He began 1957 in a very positive fashion, winning both the 250cc and 500cc Australian Grands Prix at Bandiana, defeating a classy field on a very fast circuit laid out inside the army base. For the 1957 Bathurst meeting, Jack had his own BMW Rennsport, clothed in the fashionable fully enclosing ‘dustbin’ fairing. From the start he shot into the lead and pulled away, but on lap three the whole picture changed. With the front wheel of the BMW pawing the air over the final hump, Forrest locked the front brake as the wheel bit the track surface, snapping one of the brake shoes and rendering the brake virtually useless. Forrest took to the escape road, scattering spectators who had congregated at the barriers at the end of the road. The BMW’s front brake was now out of commission, but this was not obvious to the crowd as he tore back through the field. Forrest’s performance was remarkable as he stalked then passed Maurie Quincey for second, although by now Jack Ahearn was well in front. In his furious chase and despite his brake problems, Forrest clipped a second from the outright lap record to set a new mark of 2.54.
In September that year a contingent of riders journeyed to Coonabarabran in western NSW for a series of attempts on the Australian Land Speed Records. Aboard the BMW, Forrest established new records for the 500, 750 and Unlimited classes at 149.068 mph – a figure that would stand until narrowly eclipsed by Bryan Hindle’s 350 Yamaha in 1973 at 150.30 mph. Shortly afterwards, while competing at Lowood in Queensland, Jack once again crashed at high speed and received multiple injuries after hitting a pool of oil, but recovered in time to make one more foray to Europe in 1958. With his NSU and BMW Rennsport, he concentrated mainly on non-championship international meetings, with a best result of third place in the Austrian 500cc Grand Prix at the ultra-fast Salzburgring. Back home, Jack decided he’d had enough of racing and announced his retirement, but he still stayed closely connected to the motorcycle trade, as well as taking a keen interest in the vintage scene that was starting to become established at this time.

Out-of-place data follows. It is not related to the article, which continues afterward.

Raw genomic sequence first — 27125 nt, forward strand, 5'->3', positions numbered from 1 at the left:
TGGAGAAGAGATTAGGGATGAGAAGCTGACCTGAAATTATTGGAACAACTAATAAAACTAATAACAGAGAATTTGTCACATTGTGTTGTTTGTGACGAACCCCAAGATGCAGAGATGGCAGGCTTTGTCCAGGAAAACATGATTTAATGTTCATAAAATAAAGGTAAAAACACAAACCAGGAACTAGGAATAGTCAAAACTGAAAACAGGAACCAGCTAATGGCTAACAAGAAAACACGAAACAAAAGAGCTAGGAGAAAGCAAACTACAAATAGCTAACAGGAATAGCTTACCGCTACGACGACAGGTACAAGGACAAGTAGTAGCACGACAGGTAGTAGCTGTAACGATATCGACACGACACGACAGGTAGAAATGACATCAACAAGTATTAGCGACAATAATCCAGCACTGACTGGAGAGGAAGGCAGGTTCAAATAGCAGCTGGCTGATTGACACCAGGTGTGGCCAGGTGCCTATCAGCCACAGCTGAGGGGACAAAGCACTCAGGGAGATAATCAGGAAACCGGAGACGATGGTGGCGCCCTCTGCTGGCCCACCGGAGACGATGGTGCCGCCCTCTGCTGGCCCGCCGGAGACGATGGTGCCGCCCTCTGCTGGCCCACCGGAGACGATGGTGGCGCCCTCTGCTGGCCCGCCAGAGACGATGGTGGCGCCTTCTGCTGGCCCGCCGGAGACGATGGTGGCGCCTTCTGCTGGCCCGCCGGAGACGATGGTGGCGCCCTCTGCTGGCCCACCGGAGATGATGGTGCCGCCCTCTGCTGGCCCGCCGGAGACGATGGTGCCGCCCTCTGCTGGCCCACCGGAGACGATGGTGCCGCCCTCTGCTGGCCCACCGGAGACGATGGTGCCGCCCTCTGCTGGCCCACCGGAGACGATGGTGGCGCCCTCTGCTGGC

By this stage Jack was a successful businessman, running, among other things, used car yards in Sydney’s southern suburbs. He usually gave the salesmen’s jobs to impecunious mates from the racing game. His former BMW team-mate Don Flynn was working for Jack at one stage and recalled an amusing incident that illustrated one aspect of Jack’s personality. “I had sold a pretty ratty Renault to a very attractive young lady during the week. Unfortunately it blew up and she arrived back at the yard on a Saturday with the Renault on the back of a tow truck. Jack had called in to check on sales, just when this lady was giving me a piece of her mind. In a short space of time he sold her another car, arranged a date, and they were married not long after.”